Hey there, time traveller!
This article was published 21/9/2012 (1705 days ago), so information in it may no longer be current.
CALGARY -- Suncor Energy, Total E&P Canada and Canadian Natural Resources Ltd. recently announced a pilot study of randomized drug testing as part of the Drug and Alcohol Risk Reduction Pilot Project. Workers will be randomly tested for alcohol and drugs such as marijuana, cocaine, and methamphetamine. The aim is improving worker safety and reducing accidents on the job.
The Communications, Energy and Paperworkers Union of Canada (CEP) shares this aim but has labelled the drug-testing pilot "an affront to the privacy and dignity of an individual," calling for "broadly based programs focusing on education and prevention" instead. The pilot project points out that the programs CEP prefers are ineffective. CEP notes the same is true for random (and mandatory) drug testing. There is talk of a court challenge.
The accuracy of drug tests is central to this debate. Testing accuracy is more important to our lives than many realize, impacting things such as pipeline integrity, roadside breathalyzers, medical tests, employee bonus evaluations and, of course, employee drugtesting. Grappling with the issue requires some statistical reasoning, but it’s worth it.
The accuracy of any test depends on two factors: sensitivity and specificity. Sensitivity is the test’s ability to detect something — a drug in this case. The higher the sensitivity, the lower the false-negative rate (undetected drug users) and the more effective the testing program. Companies want high sensitivity.
Specificity is the probability the test correctly identifies the absence of a drug. The higher the specificity, the lower the false-positive rate (detecting something that isn’t there) and so the fewer people falsely accused. Workers want high specificity.
Employee drug-testing accuracy is claimed to be 99 per cent or better. This actually refers to specificity. (Empirical studies estimate specificity as 75 per cent to 99.8 per cent, but let’s use 99 per cent for ease of presentation). This high level is achieved using a two-stage testing process to reduce the number of false positives.
With a 99 per cent accuracy, it seems reasonable to think only one per cent of employees will be wrongly accused of doing drugs. Not so, because of a little thing called the base rate: If 10 per cent of workers are actually on drugs (the base rate), a test 99 per cent accurate will falsely accuse people eight per cent of the time, not one per cent. That means almost one out of every 10 people testing positive will be innocent.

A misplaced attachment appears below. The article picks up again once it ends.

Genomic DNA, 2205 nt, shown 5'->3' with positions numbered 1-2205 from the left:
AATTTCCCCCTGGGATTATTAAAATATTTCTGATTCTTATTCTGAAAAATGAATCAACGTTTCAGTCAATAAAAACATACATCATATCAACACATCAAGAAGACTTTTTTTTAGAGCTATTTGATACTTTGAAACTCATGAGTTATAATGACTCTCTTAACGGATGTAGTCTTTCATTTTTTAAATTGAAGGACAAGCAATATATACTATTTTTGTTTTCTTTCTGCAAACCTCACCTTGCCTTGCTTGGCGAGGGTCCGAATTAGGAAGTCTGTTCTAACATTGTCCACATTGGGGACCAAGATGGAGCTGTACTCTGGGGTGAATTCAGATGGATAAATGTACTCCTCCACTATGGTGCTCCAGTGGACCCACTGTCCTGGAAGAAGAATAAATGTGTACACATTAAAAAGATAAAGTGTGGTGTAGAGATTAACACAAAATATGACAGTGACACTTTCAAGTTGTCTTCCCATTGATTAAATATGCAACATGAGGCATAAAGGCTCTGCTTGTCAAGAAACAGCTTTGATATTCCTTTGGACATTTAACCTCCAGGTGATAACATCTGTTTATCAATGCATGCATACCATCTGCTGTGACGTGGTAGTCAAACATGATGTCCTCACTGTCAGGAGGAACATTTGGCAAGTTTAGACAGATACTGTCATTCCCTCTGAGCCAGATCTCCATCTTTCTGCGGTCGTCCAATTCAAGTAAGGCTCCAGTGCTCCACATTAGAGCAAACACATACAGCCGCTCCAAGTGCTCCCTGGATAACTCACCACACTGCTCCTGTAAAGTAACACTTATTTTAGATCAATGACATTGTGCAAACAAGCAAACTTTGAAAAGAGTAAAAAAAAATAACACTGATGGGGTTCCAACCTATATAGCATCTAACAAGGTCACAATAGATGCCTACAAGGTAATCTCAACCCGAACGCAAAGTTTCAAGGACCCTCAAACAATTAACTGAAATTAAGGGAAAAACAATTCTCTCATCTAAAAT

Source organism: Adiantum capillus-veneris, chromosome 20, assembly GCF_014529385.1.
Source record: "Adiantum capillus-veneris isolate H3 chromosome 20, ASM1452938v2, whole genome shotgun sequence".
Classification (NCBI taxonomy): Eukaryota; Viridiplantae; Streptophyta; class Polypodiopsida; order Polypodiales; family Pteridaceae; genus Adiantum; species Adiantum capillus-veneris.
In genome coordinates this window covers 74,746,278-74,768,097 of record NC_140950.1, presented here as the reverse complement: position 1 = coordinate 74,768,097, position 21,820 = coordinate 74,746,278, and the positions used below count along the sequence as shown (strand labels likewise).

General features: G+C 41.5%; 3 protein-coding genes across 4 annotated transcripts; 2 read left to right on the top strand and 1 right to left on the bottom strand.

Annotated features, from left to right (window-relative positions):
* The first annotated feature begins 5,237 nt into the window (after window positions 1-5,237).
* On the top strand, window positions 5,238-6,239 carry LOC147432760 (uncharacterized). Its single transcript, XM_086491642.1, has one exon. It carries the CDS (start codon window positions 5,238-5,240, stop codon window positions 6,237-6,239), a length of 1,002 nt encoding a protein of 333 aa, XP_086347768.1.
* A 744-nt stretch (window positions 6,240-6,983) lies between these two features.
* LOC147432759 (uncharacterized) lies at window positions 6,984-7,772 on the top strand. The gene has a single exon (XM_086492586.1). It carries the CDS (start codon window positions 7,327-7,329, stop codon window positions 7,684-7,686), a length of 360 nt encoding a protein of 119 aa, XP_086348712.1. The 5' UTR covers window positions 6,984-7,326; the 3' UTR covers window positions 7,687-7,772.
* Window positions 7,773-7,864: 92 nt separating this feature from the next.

How does that work? Here’s the math. Assume we test 1,000 people. Of these, 100 are intoxicated (10 per cent base rate) and our test will identify 99 of them. Nine hundred are not intoxicated but the one per cent error rate in the test means nine of them will be falsely identified as intoxicated. So in all, 108 people will test positive for drugs, of which nine (or 8.3 per cent) are innocent.
These calculations apply to all tests. The good news? If you just tested positive for a rare form of cancer (one in 10,000 occurrence) using a test that is 99.99 per cent accurate, there is only a 50/50 chance of actually having cancer. (Go to http://www.converge-group.com/?p=562 for an online calculator to test other scenarios.)
The calculation above assumes sensitivity and specificity are equal at 99 per cent. In practice, they rarely are. Empirical studies of employee drug testing puts sensitivity between 38.2 per cent and 68.9 per cent. So, roughly, there is only a 50 per cent chance a drug test will actually detect someone on drugs. Add in avoidance techniques (switching urine, etc.) and the probability of actually finding someone through drug testing drops significantly further. This is why employee drug testing has such a poor record in preventing accidents — it’s just not that effective at detection.
This means companies may not be getting what they think they’re buying with drug-testing programs, and the confusion may lead to a false sense of security. Companies may think the drug-detection problem solved and reduce other detection/prevention programs in response. This produces more accidents. This same confusion can lead to overconfidence with things such as pipeline-integrity testing, leading to disaster.
The uncertainties and probabilities involved in testing mean no single detection program will be effective. Neither will a loose collection of programs. Combine programs the right way, however, so the probabilities are improved, and both false positives and negatives melt away.
For example, drug-testing an employee only after being identified by a fellow employee increases the effective base rate in our favour. If employees correctly identify intoxicated workers 50 per cent of the time, the proportion of false positives from a drug test in our original calculations falls from eight per cent to one per cent.
Not perfect, but not bad either.
Robert Gerst is a partner in charge of operational excellence and research & statistical methods at Converge Consulting Group Inc.
— Troy Media